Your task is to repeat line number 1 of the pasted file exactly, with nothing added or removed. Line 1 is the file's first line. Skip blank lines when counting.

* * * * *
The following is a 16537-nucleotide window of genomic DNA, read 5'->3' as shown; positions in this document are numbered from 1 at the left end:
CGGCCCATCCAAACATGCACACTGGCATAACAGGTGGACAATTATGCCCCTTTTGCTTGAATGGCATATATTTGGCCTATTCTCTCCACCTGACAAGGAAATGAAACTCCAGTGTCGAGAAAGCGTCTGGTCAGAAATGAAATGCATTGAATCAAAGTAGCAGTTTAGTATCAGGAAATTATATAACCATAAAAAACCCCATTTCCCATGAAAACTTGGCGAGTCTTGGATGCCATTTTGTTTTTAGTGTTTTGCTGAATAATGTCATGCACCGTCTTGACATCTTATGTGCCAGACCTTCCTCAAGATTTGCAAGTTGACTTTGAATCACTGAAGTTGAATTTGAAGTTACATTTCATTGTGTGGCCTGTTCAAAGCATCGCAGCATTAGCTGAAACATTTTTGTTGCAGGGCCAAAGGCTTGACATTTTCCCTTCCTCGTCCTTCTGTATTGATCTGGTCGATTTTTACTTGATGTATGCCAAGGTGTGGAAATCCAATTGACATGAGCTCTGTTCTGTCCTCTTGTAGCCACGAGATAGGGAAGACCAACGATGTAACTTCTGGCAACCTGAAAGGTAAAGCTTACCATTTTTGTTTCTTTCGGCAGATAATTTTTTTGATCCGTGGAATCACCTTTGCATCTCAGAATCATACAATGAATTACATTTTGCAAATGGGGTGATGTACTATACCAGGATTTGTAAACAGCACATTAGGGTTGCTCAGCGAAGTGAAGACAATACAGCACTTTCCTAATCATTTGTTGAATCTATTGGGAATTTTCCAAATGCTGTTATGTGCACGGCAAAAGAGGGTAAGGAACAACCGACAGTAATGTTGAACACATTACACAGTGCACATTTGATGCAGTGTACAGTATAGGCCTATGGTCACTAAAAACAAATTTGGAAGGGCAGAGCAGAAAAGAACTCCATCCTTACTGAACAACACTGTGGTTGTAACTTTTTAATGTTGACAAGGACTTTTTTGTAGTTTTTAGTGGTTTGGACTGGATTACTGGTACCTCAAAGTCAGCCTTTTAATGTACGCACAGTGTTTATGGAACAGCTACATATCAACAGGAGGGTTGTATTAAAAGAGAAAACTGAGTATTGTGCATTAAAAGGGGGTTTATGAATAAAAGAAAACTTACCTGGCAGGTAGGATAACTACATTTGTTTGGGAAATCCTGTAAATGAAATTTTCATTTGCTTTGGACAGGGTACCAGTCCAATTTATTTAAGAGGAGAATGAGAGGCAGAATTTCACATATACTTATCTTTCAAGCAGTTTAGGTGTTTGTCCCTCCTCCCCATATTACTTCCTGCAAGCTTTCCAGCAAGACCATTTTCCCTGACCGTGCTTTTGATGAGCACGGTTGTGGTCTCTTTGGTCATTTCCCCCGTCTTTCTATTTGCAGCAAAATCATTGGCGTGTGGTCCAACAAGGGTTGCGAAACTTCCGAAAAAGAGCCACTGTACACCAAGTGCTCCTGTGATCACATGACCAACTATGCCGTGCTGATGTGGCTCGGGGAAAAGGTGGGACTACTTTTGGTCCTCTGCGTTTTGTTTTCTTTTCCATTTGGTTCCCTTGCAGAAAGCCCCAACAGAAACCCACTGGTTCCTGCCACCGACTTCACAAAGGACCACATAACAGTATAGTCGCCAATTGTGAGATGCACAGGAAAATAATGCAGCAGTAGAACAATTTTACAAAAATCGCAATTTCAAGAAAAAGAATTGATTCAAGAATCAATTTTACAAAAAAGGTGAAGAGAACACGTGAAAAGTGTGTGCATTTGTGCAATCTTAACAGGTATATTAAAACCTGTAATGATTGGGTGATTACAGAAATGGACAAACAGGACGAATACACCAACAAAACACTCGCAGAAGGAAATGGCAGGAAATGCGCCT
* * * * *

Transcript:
The following is a 16537-nucleotide window of genomic DNA, read 5'->3' as shown; positions in this document are numbered from 1 at the left end: